Recent BRAIN Initiative-funded study finds promise in the use of adaptive deep brain stimulation for treatment of neuropsychiatric disorders like obsessive-compulsive disorder (OCD).
In a small study, researchers funded by the National Institutes of Health captured more than 1,000 hours of brain recordings from patients with OCD in the clinic and at home. These data are a key first step towards designing improved deep brain stimulation (DBS) treatments for neuropsychiatric disorders. DBS, which is already FDA approved for some neurological disorders such as Parkinson’s disease, is also being investigated for the treatment of psychiatric conditions such as OCD. The study is published in Nature Medicine and funded through the NIH Brain Research Through Advancing Innovative Neurotechnologies® (BRAIN) Initiative. Read more about this study in the press release.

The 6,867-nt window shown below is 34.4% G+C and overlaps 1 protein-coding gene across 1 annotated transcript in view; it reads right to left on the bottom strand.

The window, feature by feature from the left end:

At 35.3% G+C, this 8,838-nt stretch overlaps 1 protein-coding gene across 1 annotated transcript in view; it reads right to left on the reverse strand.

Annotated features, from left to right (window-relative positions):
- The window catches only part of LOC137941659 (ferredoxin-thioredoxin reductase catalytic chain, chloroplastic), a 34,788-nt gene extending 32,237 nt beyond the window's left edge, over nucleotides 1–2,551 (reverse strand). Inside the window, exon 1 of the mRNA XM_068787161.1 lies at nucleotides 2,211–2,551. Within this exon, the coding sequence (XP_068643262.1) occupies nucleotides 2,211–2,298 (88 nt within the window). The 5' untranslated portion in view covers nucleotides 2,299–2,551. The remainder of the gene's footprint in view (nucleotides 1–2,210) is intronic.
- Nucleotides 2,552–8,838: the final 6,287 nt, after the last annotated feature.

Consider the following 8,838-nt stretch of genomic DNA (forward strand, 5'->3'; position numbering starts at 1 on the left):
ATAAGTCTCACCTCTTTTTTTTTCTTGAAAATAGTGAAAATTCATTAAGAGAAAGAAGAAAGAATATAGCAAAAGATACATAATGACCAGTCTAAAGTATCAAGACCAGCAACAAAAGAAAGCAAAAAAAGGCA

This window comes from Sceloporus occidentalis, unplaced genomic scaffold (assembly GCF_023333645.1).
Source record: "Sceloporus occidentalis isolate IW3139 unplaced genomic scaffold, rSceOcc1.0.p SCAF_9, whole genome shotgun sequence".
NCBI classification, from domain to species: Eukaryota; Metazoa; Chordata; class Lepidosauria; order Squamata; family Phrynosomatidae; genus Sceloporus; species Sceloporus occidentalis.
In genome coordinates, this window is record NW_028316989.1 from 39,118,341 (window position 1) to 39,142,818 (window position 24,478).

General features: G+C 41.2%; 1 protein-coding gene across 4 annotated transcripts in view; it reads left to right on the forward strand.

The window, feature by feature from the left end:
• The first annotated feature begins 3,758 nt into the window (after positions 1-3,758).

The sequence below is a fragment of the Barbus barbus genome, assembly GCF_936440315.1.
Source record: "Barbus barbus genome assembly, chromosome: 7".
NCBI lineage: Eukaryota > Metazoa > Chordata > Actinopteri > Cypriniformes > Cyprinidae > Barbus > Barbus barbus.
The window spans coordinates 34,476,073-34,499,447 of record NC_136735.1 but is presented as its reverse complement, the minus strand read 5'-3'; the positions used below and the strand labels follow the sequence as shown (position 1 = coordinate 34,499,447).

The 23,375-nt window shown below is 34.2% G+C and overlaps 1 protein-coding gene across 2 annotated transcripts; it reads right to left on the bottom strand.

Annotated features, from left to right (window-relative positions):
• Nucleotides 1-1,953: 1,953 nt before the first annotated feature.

Over the summer, the authors of this study received praise for their work when their video submission of a 360-degree view of the brain of a person with severe OCD won first place in the Show Us your BRAINs! Photo and Video Contest. The images in the 30 second video were reconstructed from MRI and CT images to guide the viewer through the brain of a patient with severe OCD, highlighting the placement of the DBS electrodes and targeted brain regions. To watch the video and learn more about how it was created, check out a blog post from NIH Director Francis Collins.
This study builds on work by the OpenMind Consortium, a cross-institutional partnership also funded through the NIH BRAIN Initiative (U24NS113637). The study itself was supported by the NIH BRAIN Initiative grants UH3NS100549 and UH3NS103549 and is part of an ongoing clinical trial to develop adaptive DBS for OCD (NCT042281134 and NCT03457675).